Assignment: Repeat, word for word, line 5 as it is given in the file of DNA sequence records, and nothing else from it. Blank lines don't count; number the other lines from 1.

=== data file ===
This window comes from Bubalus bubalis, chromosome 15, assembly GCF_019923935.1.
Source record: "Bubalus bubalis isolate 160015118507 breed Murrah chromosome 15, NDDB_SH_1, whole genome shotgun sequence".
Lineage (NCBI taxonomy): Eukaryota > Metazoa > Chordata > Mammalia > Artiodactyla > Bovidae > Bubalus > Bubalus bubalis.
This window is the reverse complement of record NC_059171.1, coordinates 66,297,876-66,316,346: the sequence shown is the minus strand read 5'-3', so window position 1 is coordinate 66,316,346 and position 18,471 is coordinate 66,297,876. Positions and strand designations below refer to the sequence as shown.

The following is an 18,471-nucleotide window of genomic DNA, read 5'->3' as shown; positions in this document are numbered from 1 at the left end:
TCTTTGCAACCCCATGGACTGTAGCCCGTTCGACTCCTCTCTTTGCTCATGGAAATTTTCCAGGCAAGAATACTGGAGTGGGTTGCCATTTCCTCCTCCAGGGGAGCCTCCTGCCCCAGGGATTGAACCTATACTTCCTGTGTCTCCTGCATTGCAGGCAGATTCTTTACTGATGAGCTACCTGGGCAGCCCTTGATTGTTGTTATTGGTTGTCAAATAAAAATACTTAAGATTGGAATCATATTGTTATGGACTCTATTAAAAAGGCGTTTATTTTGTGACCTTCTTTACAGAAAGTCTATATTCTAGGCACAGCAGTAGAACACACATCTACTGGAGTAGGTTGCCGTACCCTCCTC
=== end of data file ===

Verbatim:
The following is an 18,471-nucleotide window of genomic DNA, read 5'->3' as shown; positions in this document are numbered from 1 at the left end: